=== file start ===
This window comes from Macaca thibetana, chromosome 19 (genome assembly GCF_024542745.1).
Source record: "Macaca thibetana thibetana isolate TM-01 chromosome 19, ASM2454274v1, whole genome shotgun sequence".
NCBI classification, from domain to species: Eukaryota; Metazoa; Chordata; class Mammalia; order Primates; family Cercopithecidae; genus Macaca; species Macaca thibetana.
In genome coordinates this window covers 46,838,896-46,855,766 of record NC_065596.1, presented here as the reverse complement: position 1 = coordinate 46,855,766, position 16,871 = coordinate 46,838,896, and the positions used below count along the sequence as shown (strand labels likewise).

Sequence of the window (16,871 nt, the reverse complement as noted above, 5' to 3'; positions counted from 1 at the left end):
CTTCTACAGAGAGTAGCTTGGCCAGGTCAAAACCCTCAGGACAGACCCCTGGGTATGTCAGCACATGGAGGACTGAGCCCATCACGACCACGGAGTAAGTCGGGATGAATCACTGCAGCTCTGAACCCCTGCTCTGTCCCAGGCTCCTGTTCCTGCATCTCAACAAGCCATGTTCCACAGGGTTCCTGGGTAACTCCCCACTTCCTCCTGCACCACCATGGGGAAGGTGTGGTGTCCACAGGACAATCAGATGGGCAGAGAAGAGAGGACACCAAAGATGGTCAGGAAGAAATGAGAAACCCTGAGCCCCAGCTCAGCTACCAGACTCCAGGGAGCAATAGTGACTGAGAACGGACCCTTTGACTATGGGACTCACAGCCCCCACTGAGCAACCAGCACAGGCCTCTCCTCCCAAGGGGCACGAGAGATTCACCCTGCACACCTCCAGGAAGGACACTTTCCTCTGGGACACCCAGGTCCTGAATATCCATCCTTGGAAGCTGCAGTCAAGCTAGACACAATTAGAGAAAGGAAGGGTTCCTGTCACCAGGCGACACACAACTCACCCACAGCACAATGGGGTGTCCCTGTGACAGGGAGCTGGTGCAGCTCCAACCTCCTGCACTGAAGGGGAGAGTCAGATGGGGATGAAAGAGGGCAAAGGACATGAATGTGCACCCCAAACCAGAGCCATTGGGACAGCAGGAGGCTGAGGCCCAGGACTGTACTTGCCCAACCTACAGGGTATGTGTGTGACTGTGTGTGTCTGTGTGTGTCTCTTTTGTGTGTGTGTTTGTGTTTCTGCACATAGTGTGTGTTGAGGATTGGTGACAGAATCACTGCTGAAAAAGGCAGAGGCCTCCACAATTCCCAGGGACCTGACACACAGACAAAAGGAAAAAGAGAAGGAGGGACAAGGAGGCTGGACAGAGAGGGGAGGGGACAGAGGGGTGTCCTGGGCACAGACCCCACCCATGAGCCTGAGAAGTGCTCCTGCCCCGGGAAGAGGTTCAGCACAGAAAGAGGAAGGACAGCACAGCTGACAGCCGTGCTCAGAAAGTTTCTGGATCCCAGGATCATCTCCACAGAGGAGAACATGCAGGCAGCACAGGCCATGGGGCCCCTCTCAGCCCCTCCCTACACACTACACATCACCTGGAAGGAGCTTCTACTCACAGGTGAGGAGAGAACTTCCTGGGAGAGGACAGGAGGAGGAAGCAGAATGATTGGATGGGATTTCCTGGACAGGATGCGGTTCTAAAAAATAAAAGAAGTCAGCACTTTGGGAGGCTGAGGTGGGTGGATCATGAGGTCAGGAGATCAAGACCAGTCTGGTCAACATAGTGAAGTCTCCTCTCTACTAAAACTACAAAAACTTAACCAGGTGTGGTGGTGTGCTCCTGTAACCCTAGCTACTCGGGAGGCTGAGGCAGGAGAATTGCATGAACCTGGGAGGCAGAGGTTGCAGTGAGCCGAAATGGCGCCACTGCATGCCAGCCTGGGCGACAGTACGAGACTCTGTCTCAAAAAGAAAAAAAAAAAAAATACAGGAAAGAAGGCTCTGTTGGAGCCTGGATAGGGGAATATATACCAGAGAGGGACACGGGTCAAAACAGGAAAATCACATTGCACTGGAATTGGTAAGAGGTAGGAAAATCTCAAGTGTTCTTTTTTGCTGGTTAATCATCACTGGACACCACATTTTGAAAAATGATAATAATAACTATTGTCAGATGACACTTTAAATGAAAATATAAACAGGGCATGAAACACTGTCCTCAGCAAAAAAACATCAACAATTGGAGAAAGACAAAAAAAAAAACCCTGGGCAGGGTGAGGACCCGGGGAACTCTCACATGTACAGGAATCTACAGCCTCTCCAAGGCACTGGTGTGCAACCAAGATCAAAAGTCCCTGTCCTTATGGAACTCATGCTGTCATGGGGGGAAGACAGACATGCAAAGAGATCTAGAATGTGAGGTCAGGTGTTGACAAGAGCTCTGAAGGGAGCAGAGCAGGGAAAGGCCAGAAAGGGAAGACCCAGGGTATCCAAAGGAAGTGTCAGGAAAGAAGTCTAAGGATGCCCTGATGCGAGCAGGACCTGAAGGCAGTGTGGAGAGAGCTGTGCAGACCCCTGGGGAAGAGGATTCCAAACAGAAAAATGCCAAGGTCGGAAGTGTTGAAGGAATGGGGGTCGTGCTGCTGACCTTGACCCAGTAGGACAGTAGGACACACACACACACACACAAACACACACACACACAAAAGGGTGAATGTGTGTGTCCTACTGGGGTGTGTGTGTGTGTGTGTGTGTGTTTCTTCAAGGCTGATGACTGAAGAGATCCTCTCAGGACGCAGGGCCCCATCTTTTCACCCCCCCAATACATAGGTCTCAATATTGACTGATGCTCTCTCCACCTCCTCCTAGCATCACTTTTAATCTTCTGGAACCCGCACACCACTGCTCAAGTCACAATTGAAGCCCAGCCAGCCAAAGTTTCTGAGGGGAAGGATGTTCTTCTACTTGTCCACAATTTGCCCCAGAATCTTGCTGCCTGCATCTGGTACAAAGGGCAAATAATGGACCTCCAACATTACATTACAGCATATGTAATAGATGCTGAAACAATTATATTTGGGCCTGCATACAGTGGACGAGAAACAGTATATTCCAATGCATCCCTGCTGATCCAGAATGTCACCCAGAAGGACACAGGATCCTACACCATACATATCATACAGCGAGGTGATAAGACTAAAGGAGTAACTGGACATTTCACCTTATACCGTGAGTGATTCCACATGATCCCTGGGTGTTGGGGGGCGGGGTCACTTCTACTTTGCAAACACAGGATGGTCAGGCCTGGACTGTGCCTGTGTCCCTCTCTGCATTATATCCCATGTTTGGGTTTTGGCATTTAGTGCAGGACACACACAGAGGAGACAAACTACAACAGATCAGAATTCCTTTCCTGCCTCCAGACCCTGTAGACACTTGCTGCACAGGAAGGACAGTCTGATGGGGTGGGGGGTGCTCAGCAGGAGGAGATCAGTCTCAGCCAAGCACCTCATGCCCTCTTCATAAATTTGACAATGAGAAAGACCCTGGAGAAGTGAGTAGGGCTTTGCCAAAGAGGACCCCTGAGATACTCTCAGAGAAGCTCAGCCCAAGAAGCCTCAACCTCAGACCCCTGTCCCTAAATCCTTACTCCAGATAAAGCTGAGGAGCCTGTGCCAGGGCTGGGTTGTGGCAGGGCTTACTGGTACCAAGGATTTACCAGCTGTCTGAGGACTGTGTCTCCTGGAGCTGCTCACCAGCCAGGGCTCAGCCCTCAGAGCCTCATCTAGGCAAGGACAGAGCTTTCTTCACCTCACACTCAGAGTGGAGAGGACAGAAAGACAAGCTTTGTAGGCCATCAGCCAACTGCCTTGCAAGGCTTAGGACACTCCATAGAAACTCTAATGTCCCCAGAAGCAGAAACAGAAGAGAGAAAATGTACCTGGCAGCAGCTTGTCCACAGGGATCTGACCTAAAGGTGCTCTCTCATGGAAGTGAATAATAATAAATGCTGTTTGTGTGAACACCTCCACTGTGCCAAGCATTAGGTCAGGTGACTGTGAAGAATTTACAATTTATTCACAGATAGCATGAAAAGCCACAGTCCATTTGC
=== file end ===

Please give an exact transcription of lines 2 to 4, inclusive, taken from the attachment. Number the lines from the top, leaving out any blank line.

Source record: "Macaca thibetana thibetana isolate TM-01 chromosome 19, ASM2454274v1, whole genome shotgun sequence".
NCBI classification, from domain to species: Eukaryota; Metazoa; Chordata; class Mammalia; order Primates; family Cercopithecidae; genus Macaca; species Macaca thibetana.
In genome coordinates this window covers 46,838,896-46,855,766 of record NC_065596.1, presented here as the reverse complement: position 1 = coordinate 46,855,766, position 16,871 = coordinate 46,838,896, and the positions used below count along the sequence as shown (strand labels likewise).